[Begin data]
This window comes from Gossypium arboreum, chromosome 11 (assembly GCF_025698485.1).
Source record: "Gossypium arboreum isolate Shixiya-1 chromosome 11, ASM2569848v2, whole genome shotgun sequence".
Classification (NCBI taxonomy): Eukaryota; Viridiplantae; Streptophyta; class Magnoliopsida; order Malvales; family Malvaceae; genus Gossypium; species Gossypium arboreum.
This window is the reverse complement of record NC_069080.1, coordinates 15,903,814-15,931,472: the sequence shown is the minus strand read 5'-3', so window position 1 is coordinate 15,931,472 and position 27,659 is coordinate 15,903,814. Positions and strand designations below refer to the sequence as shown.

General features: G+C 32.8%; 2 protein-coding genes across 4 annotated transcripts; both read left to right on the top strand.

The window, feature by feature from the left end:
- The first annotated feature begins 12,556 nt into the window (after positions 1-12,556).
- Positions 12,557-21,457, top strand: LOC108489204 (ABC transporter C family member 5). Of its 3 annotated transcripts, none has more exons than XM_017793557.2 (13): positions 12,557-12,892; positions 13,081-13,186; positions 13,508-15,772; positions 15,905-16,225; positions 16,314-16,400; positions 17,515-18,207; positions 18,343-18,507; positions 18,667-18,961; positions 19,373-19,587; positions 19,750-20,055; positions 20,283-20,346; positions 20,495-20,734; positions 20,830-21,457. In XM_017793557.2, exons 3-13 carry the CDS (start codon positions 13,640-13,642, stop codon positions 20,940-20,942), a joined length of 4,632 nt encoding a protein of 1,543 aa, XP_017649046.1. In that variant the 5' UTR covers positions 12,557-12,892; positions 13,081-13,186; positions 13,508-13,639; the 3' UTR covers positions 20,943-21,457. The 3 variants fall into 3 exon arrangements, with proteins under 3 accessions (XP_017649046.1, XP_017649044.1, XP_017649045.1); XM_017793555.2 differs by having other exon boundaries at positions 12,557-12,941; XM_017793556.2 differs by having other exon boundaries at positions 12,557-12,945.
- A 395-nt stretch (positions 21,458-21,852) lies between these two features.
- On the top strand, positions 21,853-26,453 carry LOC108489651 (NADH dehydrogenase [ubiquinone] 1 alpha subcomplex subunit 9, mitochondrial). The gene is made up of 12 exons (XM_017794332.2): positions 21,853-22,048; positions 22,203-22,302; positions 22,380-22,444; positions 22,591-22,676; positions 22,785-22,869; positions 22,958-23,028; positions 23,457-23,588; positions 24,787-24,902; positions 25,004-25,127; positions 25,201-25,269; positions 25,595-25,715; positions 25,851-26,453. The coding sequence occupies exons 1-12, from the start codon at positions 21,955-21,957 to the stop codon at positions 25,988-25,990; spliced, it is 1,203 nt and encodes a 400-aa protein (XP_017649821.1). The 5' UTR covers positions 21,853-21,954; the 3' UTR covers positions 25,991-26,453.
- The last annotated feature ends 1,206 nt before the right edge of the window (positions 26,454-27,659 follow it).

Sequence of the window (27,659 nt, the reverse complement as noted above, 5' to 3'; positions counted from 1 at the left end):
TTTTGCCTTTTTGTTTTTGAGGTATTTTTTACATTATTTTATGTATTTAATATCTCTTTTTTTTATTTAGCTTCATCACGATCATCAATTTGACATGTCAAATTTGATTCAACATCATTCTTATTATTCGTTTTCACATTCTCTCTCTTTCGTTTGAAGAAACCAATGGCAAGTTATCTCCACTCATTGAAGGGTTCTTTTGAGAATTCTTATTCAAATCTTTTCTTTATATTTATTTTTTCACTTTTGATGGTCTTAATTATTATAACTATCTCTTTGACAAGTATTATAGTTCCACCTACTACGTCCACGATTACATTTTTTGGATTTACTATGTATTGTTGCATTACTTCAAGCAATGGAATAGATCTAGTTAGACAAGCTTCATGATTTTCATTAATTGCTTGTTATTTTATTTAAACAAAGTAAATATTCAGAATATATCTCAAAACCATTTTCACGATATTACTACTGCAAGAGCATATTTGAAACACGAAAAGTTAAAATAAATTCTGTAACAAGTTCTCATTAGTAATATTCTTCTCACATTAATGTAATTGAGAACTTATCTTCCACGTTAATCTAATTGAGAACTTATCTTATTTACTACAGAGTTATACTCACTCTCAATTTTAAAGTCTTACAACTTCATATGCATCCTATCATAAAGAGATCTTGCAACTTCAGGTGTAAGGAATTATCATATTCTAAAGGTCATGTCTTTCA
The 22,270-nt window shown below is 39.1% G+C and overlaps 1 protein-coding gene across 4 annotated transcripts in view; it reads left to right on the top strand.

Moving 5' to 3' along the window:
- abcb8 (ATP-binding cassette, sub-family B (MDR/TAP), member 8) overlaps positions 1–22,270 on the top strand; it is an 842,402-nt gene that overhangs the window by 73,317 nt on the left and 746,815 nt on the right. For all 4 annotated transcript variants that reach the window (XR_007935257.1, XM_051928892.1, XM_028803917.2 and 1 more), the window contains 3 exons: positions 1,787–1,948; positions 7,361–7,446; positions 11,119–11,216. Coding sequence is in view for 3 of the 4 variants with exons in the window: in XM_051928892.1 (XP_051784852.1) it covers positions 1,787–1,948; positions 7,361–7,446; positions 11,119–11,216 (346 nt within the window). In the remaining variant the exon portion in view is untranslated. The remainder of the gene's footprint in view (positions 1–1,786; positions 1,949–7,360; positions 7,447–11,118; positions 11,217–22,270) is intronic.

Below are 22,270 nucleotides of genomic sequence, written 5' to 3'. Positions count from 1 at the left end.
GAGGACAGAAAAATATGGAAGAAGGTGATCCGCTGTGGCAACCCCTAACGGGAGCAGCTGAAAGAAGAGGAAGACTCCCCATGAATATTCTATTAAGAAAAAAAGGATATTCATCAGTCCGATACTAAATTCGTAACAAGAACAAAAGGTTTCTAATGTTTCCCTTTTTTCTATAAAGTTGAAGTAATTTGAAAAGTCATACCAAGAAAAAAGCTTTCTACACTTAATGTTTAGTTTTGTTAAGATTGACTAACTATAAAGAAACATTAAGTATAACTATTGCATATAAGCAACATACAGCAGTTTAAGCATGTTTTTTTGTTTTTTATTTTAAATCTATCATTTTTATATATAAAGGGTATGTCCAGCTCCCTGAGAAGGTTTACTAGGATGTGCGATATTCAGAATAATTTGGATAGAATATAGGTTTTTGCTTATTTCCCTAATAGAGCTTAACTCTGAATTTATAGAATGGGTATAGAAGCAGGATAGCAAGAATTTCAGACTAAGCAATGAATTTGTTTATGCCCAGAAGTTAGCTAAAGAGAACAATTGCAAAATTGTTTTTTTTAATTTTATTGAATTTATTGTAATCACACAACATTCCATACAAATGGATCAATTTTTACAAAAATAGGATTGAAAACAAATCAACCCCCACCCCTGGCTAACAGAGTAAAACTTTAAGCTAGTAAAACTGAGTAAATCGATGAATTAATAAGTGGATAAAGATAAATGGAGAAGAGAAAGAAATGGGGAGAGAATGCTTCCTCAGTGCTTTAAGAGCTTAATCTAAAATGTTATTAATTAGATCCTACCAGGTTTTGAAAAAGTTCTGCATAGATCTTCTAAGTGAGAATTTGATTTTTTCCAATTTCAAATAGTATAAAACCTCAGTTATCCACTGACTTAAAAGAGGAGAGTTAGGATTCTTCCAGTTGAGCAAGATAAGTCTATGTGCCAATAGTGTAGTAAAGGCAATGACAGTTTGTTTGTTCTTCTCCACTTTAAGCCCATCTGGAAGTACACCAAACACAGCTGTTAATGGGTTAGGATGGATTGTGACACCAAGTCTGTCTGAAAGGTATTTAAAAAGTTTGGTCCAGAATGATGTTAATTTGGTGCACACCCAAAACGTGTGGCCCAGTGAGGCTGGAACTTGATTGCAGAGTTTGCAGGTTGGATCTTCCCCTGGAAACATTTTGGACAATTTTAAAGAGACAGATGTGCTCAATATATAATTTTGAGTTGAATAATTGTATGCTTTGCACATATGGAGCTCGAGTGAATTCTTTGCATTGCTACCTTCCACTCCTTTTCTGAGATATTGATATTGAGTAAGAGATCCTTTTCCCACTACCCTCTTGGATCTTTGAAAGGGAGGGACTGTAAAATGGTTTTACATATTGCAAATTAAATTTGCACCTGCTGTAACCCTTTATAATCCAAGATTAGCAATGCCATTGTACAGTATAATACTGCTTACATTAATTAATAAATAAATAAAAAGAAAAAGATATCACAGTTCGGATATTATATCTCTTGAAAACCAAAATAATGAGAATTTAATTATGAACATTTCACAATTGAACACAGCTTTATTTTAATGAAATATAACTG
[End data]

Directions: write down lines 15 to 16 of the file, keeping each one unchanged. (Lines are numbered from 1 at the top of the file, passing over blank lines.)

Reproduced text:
Moving 5' to 3' along the window:
- abcb8 (ATP-binding cassette, sub-family B (MDR/TAP), member 8) overlaps positions 1–22,270 on the top strand; it is an 842,402-nt gene that overhangs the window by 73,317 nt on the left and 746,815 nt on the right. For all 4 annotated transcript variants that reach the window (XR_007935257.1, XM_051928892.1, XM_028803917.2 and 1 more), the window contains 3 exons: positions 1,787–1,948; positions 7,361–7,446; positions 11,119–11,216. Coding sequence is in view for 3 of the 4 variants with exons in the window: in XM_051928892.1 (XP_051784852.1) it covers positions 1,787–1,948; positions 7,361–7,446; positions 11,119–11,216 (346 nt within the window). In the remaining variant the exon portion in view is untranslated. The remainder of the gene's footprint in view (positions 1–1,786; positions 1,949–7,360; positions 7,447–11,118; positions 11,217–22,270) is intronic.